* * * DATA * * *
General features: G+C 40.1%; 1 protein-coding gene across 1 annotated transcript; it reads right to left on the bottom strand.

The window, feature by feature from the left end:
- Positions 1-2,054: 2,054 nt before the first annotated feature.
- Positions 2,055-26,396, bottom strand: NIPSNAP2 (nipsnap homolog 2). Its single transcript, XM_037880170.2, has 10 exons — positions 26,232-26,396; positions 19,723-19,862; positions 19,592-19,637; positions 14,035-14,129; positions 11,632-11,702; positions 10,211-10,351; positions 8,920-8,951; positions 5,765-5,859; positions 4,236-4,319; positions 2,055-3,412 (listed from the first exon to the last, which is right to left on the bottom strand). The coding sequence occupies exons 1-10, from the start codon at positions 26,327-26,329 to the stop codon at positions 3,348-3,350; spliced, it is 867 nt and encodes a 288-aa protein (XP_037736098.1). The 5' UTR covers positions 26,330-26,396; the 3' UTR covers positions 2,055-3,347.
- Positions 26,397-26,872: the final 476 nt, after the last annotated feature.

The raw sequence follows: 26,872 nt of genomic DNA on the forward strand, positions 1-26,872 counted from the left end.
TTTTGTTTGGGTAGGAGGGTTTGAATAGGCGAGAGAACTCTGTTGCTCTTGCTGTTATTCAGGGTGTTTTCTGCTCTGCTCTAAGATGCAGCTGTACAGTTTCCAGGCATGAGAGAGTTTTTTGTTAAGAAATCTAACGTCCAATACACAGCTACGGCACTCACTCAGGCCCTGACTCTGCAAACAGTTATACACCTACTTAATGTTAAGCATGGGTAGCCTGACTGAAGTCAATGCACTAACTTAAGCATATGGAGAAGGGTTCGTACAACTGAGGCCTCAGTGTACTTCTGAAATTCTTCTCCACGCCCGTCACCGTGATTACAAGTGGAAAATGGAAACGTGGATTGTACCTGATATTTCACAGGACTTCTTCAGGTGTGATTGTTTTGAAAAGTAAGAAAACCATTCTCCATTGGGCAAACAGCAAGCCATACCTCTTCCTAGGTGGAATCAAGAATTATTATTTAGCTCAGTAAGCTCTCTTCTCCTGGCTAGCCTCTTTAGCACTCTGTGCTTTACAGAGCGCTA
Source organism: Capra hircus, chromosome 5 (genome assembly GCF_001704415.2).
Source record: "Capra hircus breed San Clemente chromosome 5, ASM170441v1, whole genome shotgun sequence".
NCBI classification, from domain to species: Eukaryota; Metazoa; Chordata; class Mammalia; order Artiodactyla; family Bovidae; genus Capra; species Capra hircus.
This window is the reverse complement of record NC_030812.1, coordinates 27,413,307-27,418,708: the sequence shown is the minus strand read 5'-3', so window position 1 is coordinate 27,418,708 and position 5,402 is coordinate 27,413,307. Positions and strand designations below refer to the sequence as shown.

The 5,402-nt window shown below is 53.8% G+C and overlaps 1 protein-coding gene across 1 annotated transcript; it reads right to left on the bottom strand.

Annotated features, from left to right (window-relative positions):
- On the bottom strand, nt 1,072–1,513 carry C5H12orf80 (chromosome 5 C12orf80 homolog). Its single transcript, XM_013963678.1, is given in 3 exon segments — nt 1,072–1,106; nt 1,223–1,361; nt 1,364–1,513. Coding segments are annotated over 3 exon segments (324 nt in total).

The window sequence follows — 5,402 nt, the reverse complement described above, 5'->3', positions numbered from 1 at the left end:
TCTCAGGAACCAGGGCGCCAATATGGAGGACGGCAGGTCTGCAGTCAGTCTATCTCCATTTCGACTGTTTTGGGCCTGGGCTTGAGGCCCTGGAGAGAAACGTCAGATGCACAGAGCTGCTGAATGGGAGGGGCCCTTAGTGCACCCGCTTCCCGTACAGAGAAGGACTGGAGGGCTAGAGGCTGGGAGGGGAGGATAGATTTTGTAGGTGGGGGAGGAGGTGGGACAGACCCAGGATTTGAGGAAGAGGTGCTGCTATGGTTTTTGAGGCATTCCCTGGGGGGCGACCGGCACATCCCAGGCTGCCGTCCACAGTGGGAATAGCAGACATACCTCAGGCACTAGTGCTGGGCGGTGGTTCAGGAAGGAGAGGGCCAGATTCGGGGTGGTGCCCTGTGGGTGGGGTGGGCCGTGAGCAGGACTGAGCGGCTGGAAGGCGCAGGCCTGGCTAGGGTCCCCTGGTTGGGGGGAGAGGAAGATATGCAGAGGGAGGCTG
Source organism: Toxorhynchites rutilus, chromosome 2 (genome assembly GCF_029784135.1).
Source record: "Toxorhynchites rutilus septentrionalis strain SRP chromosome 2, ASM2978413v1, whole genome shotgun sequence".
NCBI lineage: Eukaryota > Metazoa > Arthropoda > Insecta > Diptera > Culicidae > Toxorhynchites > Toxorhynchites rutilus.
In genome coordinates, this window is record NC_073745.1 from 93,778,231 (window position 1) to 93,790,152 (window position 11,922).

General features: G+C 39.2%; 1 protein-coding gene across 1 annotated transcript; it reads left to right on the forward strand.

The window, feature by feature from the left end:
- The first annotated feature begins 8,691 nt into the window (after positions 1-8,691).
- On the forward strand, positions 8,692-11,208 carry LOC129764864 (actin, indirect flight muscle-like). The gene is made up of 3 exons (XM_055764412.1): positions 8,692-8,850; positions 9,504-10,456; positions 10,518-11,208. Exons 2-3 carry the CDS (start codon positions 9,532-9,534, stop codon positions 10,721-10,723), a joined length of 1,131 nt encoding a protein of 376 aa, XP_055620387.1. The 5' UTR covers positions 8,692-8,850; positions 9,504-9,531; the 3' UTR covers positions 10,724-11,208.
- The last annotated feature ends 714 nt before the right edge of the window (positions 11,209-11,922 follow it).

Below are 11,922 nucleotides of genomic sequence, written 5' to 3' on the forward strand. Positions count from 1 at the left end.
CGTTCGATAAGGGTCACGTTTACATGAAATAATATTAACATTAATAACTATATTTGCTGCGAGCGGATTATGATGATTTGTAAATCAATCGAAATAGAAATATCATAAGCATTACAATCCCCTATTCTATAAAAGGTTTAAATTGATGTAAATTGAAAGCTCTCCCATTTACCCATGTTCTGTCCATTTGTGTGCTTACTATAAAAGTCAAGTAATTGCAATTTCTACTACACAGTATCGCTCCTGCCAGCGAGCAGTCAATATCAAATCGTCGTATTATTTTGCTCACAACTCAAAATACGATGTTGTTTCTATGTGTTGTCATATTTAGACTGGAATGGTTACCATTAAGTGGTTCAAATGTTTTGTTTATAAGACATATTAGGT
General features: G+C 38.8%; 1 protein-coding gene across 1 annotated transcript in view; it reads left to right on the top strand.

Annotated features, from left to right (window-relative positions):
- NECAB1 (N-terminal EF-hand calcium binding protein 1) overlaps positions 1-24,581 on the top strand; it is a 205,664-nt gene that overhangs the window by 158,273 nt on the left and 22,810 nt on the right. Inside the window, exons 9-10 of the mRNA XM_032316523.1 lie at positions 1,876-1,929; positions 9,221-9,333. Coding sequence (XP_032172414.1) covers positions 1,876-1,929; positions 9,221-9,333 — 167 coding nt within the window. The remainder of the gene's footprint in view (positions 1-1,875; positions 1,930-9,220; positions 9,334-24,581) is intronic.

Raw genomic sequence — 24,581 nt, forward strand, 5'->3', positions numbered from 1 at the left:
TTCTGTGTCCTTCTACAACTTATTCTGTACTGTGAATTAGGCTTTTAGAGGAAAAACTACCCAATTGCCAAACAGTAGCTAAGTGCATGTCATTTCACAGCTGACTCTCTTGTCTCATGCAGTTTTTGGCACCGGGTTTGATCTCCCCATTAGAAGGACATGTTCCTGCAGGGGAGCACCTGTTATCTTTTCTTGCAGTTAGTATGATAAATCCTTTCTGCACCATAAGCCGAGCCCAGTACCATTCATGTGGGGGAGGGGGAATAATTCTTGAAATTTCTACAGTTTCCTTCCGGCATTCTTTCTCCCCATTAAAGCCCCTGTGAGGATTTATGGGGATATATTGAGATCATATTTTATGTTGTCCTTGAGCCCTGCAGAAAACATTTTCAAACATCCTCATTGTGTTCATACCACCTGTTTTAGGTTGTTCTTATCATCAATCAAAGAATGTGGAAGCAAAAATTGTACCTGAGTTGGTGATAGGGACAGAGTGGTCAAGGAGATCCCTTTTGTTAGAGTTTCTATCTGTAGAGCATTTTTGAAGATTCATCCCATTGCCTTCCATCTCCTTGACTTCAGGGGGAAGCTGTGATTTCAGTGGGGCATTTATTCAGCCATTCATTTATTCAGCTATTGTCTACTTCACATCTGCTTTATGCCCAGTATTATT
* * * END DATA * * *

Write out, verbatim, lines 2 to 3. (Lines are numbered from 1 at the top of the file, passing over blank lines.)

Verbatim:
The window, feature by feature from the left end:
- Positions 1-2,054: 2,054 nt before the first annotated feature.